Mexican-Americans in the WWII Homefront By reed mattek, brooklynne herwig, tabetha deines and jill coykendall

Mexican-American's Contributions to the War


I am Jose, and I was an Mexican-American worker during World War II. Before the war there was the Bracero program that brought over Mexican laborers to America to help with war production shortages. During the war, other braceros and I worked in agricultural areas in the Southwest and West Coast. We worked long hours for low wages in dangerous and difficult jobs that took me away from spending time with my family. After the war, the G.I bill was passed and it opened more opportunity for education, so I and other Mexican workers began to go to college. Railroad workers, though, were required to return back to Mexico.

Mexican-American laborers.

Prejudice During the War

We also were facing intense prejudice during these times. A man from Emporia, Kansas, Ambrose Lopez said, "we weren't allowed to go to a certain part of the movie houses. We had to sit in a certain part..apart from the white people." Another woman who lived there, Louis Silva said, "there was a lot of prejudice. You couldn't go to a lot of places to eat, and if you liked to go a bar, you had to go in the back, you know, and drink a beer in the back part of the bar. You couldn't sit in front." So what did not change was the prejudice and violence Hispanic people were still facing. The Zoot-Suit Riots was where when white servicemen and civilians attacked and stripped youths who are were wearing zoot suits because the outfits weren't considered patriotic and they were too extravagant. Al Waxman, who wrote for the Eastside Journal, said this about the riots, "At Twelfth and Central I came upon a scene that will long live in my memory. Police were swinging clubs and servicemen were fighting with civilians. Wholesale arrests were being made by the officers." Though there was still a lot of prejudice and violence, people were starting to stand up for their rights and Hispanics and Mexican-Americans were starting to get jobs and feel like they belonged in America and that is what changed after the war.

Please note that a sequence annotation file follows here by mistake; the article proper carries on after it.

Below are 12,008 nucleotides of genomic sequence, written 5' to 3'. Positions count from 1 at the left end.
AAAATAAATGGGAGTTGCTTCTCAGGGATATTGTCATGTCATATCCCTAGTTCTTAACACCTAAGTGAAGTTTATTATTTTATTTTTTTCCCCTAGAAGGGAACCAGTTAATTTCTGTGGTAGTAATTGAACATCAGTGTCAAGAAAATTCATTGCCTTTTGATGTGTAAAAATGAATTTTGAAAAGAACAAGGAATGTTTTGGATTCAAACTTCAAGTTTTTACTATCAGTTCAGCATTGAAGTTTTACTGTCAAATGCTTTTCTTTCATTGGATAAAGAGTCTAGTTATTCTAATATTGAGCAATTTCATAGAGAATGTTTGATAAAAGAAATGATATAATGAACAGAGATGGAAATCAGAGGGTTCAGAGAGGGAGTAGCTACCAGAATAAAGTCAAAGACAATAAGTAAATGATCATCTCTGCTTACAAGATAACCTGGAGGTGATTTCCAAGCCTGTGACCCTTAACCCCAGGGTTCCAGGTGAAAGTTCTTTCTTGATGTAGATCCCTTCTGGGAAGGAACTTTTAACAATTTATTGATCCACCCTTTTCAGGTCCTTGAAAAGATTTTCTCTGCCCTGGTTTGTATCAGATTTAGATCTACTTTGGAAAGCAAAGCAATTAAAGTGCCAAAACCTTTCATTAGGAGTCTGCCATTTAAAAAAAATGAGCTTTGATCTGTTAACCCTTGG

The Zoot-Suit Riots (


Created By
Reed Mattek

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